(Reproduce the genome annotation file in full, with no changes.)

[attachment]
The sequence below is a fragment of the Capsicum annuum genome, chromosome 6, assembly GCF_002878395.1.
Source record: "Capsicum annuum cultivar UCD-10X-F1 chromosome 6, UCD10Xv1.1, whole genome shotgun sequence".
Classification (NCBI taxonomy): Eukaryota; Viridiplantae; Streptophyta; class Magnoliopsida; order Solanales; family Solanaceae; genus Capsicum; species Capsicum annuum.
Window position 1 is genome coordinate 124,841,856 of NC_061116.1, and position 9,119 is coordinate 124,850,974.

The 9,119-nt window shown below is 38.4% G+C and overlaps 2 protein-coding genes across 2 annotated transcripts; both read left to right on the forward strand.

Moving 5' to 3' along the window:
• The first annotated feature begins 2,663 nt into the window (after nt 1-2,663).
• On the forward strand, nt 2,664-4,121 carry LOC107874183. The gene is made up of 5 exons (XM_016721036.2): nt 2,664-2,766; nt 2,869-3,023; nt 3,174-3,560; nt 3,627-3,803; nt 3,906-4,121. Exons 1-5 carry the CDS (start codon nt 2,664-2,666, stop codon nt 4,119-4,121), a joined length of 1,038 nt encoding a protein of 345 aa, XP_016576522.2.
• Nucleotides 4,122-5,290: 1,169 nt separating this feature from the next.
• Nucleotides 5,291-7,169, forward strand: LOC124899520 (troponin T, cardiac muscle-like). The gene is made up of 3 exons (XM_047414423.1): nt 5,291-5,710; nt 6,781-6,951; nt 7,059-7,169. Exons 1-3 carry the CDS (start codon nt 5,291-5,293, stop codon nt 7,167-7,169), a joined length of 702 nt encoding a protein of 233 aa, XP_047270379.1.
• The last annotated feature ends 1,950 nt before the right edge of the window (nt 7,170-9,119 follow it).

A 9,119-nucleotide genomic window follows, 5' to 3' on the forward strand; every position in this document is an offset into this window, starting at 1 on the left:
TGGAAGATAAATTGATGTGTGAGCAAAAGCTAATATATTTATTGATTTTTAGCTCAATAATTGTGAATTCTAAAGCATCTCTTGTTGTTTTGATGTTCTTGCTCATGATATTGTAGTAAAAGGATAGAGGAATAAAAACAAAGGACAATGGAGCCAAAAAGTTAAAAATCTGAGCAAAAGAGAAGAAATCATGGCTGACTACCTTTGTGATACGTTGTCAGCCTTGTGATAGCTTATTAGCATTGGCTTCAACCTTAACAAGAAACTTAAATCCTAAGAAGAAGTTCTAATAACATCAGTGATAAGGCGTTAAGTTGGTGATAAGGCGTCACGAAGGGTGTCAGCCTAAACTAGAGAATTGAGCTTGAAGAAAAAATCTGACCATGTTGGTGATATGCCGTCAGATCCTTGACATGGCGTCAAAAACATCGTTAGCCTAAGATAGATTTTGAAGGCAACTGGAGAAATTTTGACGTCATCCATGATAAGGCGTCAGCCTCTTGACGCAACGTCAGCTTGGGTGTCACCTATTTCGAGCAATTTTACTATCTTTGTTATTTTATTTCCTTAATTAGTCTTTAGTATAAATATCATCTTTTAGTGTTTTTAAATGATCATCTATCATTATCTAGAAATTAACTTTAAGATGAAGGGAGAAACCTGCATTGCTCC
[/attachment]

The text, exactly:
The sequence below is a fragment of the Capsicum annuum genome, chromosome 6, assembly GCF_002878395.1.
Source record: "Capsicum annuum cultivar UCD-10X-F1 chromosome 6, UCD10Xv1.1, whole genome shotgun sequence".
Classification (NCBI taxonomy): Eukaryota; Viridiplantae; Streptophyta; class Magnoliopsida; order Solanales; family Solanaceae; genus Capsicum; species Capsicum annuum.
Window position 1 is genome coordinate 124,841,856 of NC_061116.1, and position 9,119 is coordinate 124,850,974.

The 9,119-nt window shown below is 38.4% G+C and overlaps 2 protein-coding genes across 2 annotated transcripts; both read left to right on the forward strand.

Moving 5' to 3' along the window:
• The first annotated feature begins 2,663 nt into the window (after nt 1-2,663).
• On the forward strand, nt 2,664-4,121 carry LOC107874183. The gene is made up of 5 exons (XM_016721036.2): nt 2,664-2,766; nt 2,869-3,023; nt 3,174-3,560; nt 3,627-3,803; nt 3,906-4,121. Exons 1-5 carry the CDS (start codon nt 2,664-2,666, stop codon nt 4,119-4,121), a joined length of 1,038 nt encoding a protein of 345 aa, XP_016576522.2.
• Nucleotides 4,122-5,290: 1,169 nt separating this feature from the next.
• Nucleotides 5,291-7,169, forward strand: LOC124899520 (troponin T, cardiac muscle-like). The gene is made up of 3 exons (XM_047414423.1): nt 5,291-5,710; nt 6,781-6,951; nt 7,059-7,169. Exons 1-3 carry the CDS (start codon nt 5,291-5,293, stop codon nt 7,167-7,169), a joined length of 702 nt encoding a protein of 233 aa, XP_047270379.1.
• The last annotated feature ends 1,950 nt before the right edge of the window (nt 7,170-9,119 follow it).

A 9,119-nucleotide genomic window follows, 5' to 3' on the forward strand; every position in this document is an offset into this window, starting at 1 on the left:
TGGAAGATAAATTGATGTGTGAGCAAAAGCTAATATATTTATTGATTTTTAGCTCAATAATTGTGAATTCTAAAGCATCTCTTGTTGTTTTGATGTTCTTGCTCATGATATTGTAGTAAAAGGATAGAGGAATAAAAACAAAGGACAATGGAGCCAAAAAGTTAAAAATCTGAGCAAAAGAGAAGAAATCATGGCTGACTACCTTTGTGATACGTTGTCAGCCTTGTGATAGCTTATTAGCATTGGCTTCAACCTTAACAAGAAACTTAAATCCTAAGAAGAAGTTCTAATAACATCAGTGATAAGGCGTTAAGTTGGTGATAAGGCGTCACGAAGGGTGTCAGCCTAAACTAGAGAATTGAGCTTGAAGAAAAAATCTGACCATGTTGGTGATATGCCGTCAGATCCTTGACATGGCGTCAAAAACATCGTTAGCCTAAGATAGATTTTGAAGGCAACTGGAGAAATTTTGACGTCATCCATGATAAGGCGTCAGCCTCTTGACGCAACGTCAGCTTGGGTGTCACCTATTTCGAGCAATTTTACTATCTTTGTTATTTTATTTCCTTAATTAGTCTTTAGTATAAATATCATCTTTTAGTGTTTTTAAATGATCATCTATCATTATCTAGAAATTAACTTTAAGATGAAGGGAGAAACCTGCATTGCTCC